Open Educational Resources (OER)
Tips for Searching OER
- Use the advanced searching feature if there is one. This will save you some time and limit your search.
- Start with broad terms (ex. disease instead of cancer) and then narrow.
- As you narrow, think about disciplinary language. Is there something else this topic might be referred to as?
- If you still aren't getting good results, try to start with the browsing feature (even if it's very broad). Sometimes the term you're searching isn't used but you still know it would be under a broad subject like "humanities" or "writing."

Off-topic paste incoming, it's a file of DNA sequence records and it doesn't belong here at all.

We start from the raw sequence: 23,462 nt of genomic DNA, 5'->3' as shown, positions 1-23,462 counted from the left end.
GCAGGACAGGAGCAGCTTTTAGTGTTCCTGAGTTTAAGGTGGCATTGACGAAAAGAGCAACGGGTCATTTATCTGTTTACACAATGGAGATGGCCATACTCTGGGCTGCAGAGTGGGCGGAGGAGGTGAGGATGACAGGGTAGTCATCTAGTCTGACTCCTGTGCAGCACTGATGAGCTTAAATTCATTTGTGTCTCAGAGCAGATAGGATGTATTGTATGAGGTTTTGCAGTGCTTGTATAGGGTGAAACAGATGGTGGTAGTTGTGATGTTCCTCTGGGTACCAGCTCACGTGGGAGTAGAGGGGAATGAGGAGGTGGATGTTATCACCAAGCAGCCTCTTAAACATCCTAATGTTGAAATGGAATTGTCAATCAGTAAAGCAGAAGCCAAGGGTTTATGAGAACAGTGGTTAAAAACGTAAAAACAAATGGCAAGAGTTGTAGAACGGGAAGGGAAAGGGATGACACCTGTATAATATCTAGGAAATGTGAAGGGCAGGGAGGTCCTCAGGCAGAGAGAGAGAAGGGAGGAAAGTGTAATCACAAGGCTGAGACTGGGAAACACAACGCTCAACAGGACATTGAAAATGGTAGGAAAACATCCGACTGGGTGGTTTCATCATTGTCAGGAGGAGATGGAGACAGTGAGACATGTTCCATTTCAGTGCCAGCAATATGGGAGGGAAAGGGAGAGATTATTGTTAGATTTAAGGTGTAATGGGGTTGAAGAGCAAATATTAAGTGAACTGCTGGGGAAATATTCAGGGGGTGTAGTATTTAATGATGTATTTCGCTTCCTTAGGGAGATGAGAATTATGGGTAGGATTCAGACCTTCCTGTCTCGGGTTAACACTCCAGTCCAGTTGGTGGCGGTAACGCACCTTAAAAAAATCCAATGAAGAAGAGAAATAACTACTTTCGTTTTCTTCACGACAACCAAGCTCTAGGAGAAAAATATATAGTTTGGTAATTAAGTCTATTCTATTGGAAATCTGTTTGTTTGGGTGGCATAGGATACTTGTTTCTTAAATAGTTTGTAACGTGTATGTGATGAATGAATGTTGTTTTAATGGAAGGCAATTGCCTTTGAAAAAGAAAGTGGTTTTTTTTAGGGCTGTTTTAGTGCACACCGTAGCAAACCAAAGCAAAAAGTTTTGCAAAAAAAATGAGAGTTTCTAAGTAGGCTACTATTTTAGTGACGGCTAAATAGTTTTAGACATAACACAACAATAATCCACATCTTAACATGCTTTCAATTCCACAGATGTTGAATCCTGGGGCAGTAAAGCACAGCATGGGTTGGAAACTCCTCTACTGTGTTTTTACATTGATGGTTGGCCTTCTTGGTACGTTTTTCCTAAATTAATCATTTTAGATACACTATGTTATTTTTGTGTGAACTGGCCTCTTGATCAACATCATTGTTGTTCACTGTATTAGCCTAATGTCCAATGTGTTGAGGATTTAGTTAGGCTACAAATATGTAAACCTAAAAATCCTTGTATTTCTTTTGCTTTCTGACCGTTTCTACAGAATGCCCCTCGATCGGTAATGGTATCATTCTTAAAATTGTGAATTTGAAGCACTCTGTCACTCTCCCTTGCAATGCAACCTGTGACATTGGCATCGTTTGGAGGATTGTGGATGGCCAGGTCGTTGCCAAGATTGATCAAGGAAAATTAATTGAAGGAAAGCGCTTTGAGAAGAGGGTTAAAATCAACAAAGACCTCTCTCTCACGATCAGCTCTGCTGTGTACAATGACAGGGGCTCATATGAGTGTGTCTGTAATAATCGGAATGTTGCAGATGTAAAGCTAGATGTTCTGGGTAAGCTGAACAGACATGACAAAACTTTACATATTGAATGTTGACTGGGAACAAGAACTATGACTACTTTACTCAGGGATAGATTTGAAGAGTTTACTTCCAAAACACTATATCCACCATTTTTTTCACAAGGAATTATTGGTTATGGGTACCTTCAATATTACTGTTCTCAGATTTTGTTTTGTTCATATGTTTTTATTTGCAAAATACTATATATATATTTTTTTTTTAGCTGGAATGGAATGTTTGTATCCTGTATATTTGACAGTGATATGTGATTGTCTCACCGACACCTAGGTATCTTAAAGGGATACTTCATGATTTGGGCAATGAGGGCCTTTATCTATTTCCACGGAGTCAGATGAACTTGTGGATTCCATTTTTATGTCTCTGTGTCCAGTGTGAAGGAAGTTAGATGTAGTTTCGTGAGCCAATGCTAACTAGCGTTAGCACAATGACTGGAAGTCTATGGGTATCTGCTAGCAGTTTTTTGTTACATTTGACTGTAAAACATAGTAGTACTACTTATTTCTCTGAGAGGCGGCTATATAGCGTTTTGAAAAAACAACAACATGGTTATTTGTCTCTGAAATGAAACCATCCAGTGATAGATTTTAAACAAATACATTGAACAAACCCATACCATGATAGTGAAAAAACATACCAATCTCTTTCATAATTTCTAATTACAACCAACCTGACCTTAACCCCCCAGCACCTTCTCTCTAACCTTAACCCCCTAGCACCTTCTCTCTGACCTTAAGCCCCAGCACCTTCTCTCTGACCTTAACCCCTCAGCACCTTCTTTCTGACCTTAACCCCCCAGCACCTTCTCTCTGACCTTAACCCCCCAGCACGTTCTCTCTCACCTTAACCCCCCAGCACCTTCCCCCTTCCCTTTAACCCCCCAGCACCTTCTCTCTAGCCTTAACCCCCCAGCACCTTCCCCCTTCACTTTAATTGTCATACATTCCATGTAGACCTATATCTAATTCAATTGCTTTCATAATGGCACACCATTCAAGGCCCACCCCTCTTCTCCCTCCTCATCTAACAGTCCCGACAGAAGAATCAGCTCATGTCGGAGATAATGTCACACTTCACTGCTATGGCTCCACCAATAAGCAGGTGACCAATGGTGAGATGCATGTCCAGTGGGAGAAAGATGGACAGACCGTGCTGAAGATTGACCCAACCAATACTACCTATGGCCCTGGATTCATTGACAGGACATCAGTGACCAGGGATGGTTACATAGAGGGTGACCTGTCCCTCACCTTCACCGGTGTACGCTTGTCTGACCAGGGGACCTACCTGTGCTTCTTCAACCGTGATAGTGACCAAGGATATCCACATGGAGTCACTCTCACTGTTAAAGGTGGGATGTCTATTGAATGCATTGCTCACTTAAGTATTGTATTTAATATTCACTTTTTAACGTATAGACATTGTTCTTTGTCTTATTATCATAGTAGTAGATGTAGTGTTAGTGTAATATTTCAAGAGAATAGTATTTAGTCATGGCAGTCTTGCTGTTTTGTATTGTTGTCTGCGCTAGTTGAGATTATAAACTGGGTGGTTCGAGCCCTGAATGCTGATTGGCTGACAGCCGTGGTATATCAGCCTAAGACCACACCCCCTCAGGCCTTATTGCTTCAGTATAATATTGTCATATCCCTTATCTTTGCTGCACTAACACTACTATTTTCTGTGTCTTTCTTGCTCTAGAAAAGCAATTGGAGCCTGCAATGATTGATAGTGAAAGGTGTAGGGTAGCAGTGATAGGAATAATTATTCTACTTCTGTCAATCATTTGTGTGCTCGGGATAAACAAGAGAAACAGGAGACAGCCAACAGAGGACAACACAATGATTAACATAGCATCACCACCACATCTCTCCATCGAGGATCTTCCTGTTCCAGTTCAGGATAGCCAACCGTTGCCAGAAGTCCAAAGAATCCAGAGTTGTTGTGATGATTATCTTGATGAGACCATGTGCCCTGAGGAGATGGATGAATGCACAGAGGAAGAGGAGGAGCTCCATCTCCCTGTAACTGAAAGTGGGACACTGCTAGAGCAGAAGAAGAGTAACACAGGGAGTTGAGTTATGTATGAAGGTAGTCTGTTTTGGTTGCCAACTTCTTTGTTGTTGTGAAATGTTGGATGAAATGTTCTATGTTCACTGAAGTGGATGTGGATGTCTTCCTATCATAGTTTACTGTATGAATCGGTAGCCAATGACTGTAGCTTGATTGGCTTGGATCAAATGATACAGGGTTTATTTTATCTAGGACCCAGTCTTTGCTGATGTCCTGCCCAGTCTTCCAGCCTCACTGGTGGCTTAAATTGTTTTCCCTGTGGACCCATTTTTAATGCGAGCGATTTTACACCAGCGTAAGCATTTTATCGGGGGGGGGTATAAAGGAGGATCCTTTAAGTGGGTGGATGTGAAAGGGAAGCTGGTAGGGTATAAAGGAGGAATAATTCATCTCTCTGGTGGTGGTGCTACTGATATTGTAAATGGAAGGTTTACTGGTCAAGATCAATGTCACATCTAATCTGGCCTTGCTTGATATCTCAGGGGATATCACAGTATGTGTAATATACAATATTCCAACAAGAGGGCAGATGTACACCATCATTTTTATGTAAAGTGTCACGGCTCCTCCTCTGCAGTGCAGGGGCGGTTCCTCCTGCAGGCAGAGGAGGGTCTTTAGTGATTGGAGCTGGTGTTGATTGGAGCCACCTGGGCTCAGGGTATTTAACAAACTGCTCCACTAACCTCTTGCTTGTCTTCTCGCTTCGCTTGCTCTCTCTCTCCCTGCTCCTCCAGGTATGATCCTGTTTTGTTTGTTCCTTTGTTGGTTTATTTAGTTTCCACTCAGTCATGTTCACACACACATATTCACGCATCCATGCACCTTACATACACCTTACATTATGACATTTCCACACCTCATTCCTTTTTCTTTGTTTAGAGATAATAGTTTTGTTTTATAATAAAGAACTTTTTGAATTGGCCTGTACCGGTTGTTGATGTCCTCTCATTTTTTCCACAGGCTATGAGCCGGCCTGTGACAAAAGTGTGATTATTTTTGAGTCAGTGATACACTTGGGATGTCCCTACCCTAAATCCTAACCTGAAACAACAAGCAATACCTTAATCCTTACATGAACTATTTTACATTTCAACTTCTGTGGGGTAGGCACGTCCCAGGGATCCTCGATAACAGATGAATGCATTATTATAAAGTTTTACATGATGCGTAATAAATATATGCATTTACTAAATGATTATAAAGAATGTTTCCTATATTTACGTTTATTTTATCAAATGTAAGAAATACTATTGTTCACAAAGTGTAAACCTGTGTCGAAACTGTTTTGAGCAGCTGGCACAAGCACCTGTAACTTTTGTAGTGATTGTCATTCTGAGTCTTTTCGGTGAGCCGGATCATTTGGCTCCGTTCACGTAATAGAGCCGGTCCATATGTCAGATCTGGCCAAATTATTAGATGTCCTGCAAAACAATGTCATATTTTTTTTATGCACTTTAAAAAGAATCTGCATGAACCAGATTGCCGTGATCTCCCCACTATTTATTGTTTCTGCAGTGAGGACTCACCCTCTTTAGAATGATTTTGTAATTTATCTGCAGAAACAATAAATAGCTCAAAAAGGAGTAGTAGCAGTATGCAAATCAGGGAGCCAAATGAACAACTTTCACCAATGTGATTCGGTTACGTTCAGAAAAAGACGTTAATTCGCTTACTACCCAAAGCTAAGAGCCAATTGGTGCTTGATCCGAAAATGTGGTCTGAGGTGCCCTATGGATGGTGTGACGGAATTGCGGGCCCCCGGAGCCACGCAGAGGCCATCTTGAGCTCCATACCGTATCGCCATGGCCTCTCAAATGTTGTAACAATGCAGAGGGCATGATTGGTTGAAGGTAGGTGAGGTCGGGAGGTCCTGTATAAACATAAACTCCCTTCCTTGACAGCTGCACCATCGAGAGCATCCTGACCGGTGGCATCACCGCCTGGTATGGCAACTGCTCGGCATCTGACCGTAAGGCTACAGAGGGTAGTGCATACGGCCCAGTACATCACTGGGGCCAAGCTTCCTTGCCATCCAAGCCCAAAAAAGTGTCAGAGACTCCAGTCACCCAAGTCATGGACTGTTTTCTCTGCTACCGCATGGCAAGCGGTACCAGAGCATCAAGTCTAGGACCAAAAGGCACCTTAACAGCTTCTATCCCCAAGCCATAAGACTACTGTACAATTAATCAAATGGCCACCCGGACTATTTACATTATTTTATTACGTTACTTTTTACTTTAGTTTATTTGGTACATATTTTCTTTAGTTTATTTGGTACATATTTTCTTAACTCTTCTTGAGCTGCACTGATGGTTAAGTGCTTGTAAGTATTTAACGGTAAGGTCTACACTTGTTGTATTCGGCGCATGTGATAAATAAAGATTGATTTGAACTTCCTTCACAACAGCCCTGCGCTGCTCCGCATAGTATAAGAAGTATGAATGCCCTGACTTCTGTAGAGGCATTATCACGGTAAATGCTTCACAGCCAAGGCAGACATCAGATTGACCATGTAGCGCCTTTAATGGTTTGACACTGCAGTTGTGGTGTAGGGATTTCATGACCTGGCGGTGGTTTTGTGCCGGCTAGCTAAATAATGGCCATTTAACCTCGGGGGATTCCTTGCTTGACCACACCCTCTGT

Instructors can find OER in a variety of resources. Most OER organizations or collaborations have a database or central list of resources that faculty have added. Some databases also feature annotations or faculty feedback. Additionally, many disciplines have their own OER websites. This list is not comprehensive but can instead be used as a starting point for faculty doing interdisciplinary work or work in any discipline. Remember that not all of the learning materials in these repositories and sources are OER for modifying but most of the content is freely available under Fair Use and/or with attribution.